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Feds’ report on Harris County jails

Still a lot of people dying in the jails here, at least as of the last federal inspection.

Their experiences are detailed in a U.S. Department of Justice report, completed last week and obtained Monday by the Houston Chronicle, which found that conditions at the jail violate inmates’ constitutional rights. Justice officials have declined to release the report, but a jail spokesman last week discussed some of the findings.

The report also found that the downtown lockup, which houses some 11,000 people, has failed four of its last six state inspections and has come under scrutiny for poor medical care, overcrowding and inmates’ deaths.

[…]

The Justice Department issued a series of detailed recommendations for changes to policies and procedures at the jail, and officials said they expect to work with the Sheriff’s Office to implement them. If the changes don’t occur or are insufficient, the Justice Department can take legal action against Harris County.

The report is based on inspections of the jail in July and August and on the review of documents provided by the Sheriff’s Office, which runs the lockup. The report cites the jail for inadequate medical and mental health care and criticizes the Harris County Sheriff’s Office for jailers’ excessive use of force against inmates, noting the “Harris County Jail does not train staff that hogtying and chokeholds are dangerous, prohibited practices.”

Note the first sentence in that last paragraph. This report is based on an inspection done last year, when Tommy Thomas was still in charge. We can consider it the baseline against which new Sheriff Adrian Garcia will ultimately be judged. I have faith he’ll do a lot better – it’s hard to imagine doing much worse, after all. I presume there will be another inspection in the near future, which will hopefully give us a clearer picture of how things are now, and how they have improved. There are some positive early signs:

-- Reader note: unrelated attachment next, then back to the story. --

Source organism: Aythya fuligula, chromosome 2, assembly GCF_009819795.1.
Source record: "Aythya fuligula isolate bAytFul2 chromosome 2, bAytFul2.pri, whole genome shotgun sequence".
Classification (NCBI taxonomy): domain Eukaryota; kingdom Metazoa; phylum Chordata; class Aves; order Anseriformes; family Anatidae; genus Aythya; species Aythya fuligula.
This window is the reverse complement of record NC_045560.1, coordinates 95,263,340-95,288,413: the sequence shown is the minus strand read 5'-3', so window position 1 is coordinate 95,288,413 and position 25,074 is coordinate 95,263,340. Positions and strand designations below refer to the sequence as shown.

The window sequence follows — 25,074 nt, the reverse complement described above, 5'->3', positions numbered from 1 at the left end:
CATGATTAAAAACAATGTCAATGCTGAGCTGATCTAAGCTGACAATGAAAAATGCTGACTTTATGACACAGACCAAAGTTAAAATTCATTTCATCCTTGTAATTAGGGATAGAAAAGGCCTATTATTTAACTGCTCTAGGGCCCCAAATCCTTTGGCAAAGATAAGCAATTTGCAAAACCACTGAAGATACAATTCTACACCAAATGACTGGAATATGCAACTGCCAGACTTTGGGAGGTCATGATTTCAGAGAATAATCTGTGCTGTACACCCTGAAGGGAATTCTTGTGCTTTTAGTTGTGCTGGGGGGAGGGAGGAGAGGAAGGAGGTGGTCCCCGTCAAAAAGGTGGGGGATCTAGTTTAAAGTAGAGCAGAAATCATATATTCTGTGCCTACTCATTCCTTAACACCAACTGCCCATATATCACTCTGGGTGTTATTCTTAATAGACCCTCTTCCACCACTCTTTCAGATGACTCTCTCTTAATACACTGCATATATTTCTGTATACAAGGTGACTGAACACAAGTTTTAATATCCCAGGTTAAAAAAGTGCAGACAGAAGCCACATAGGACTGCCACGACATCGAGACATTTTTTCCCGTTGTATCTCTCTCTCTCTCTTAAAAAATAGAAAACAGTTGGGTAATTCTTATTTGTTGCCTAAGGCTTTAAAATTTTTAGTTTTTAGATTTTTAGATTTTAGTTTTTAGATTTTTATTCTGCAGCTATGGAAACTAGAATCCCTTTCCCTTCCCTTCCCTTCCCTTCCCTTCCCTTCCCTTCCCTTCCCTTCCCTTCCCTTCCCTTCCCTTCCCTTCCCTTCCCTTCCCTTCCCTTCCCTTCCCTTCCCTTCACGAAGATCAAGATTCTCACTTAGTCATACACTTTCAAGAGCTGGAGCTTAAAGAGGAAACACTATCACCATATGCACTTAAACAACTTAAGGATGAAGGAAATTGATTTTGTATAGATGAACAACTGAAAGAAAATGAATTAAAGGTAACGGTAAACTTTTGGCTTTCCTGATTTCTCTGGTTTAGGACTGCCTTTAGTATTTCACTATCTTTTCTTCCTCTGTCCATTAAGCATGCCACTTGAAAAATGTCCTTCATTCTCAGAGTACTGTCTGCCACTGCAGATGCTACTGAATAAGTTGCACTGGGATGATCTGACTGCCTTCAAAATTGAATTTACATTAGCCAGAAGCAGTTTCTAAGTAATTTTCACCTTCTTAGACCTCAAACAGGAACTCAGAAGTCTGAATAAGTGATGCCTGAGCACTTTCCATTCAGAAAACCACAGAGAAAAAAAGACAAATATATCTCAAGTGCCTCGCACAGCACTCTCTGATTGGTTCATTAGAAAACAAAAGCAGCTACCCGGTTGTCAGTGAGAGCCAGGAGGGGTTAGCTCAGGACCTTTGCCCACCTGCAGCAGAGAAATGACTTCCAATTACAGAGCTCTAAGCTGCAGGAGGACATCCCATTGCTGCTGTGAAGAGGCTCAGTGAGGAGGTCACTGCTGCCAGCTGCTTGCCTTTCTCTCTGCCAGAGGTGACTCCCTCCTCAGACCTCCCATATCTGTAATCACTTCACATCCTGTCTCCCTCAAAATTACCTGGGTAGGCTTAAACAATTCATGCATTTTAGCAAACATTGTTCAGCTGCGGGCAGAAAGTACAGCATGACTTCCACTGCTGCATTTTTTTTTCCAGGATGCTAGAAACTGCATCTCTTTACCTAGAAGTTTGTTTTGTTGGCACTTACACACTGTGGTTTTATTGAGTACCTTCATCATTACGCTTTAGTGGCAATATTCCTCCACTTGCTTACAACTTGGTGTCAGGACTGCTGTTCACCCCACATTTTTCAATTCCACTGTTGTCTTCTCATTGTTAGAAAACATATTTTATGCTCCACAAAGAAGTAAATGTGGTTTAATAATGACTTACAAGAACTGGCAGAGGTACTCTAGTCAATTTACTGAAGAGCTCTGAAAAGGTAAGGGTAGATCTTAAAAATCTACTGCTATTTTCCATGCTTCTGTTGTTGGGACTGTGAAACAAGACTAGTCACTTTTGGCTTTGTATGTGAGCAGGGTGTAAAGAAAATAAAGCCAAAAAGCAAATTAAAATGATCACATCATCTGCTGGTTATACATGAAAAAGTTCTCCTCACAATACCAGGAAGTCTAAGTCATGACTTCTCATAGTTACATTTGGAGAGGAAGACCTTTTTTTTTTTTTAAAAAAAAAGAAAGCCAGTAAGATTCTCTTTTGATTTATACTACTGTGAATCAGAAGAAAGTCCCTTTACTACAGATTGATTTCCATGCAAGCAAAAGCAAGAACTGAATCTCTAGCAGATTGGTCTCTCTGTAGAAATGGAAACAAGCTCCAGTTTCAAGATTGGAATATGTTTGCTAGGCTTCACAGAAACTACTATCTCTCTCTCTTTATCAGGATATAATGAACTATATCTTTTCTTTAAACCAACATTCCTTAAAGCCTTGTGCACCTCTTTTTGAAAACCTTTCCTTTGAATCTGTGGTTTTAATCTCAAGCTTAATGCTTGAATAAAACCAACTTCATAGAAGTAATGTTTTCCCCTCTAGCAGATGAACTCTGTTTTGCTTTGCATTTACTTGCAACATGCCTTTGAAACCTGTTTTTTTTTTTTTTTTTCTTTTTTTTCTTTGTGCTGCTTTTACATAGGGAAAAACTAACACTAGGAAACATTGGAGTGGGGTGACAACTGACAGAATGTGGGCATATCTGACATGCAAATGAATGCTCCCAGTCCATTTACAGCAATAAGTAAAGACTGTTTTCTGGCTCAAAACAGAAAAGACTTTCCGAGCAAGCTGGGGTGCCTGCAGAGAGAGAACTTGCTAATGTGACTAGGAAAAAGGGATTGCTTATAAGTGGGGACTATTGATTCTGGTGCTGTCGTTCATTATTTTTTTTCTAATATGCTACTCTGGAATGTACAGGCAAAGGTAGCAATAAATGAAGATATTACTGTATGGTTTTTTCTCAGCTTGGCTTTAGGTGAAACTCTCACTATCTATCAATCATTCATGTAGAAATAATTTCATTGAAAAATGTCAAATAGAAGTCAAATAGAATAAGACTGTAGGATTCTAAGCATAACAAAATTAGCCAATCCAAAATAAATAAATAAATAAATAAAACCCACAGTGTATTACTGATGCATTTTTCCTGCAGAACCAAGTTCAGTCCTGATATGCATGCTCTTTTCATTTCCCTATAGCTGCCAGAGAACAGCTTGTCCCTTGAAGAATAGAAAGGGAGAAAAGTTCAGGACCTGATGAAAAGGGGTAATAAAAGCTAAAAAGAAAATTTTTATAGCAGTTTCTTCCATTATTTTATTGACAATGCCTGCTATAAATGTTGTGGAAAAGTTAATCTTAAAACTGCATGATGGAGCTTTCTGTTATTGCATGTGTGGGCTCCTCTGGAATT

A spokesman for Sheriff Adrian Garcia, who oversees the jail, noted that the report is based largely on an inspection that occurred nearly a year ago, before he took office in January. (Read the full report here.)

“The report is based on a snapshot of what the jail was like then,” Keir Murray said. “Things are different now and they are going to continue to improve. The sheriff is committed to improving the jail.”

Murray outlined improvements made in each area the Justice Department cited, adding that the report does not reflect some of the changes.

The jail has started using peer review of medical and mental health care, using experts to review the work of jail staff to ensure inmates’ illnesses are detected and treated. Medical staff also must document all interactions with inmates and detail what follow-up care is necessary. Finally, even before Garcia took office, the Sheriff’s Office issued a new policy on when and how officers can use force against inmates.

The report does offer some praise for the Sheriff’s Office, particularly for its cooperation with the investigation. “We appreciate the assistance that they provided us and the candor of their responses,” it says. “Indeed, we were impressed by the level of professionalism exhibited by staff at all levels.”

Glad to hear it. We ought to know fairly soon if conditions really are getting better.

The Harris County Sheriff’s Office has 45 days to convince federal officials it is making progress on protecting inmates’ rights at its troubled jail and avoid a lawsuit to force improvements.

Well, at least that’s a simple enough way to judge the effectiveness of Sheriff Garcia’s mitigation efforts – either there’s a lawsuit filed or there isn’t.

On Tuesday, county officials downplayed the findings and instead focused on changes made since federal investigators toured the jail last year.

“Actually, if you read the report, it is fairly positive,” County Judge Ed Emmett said. “It has some episodic events but it does not show a pattern of problems.”

Nice to know politics aren’t an obstacle to overcome. As I said, I have faith Sheriff Garcia will get the job done. He sure does have his work cut out for him, though.

UPDATE: Grits has more.

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4 Comments

  1. […] handling that problem. Perhaps if we were already doing something different, we wouldn’t have such severe and longstanding problems with the jails, and we wouldn’t feel the need to spend millions of dollars to build a new […]

  2. […] disputed the claim there would be any savings in this, and also pointed out that the county jail has its share of problems, while Parker expressed her confidence in the new Sheriff to fix […]

  3. […] are much better than they were last year when the DOJ did the inspection on which it based its scathing report of the jail’s conditions. I do believe things are better now than they were then, but the […]

  4. […] here and here for some background on that DOJ report. The feds threatened a lawsuit if things […]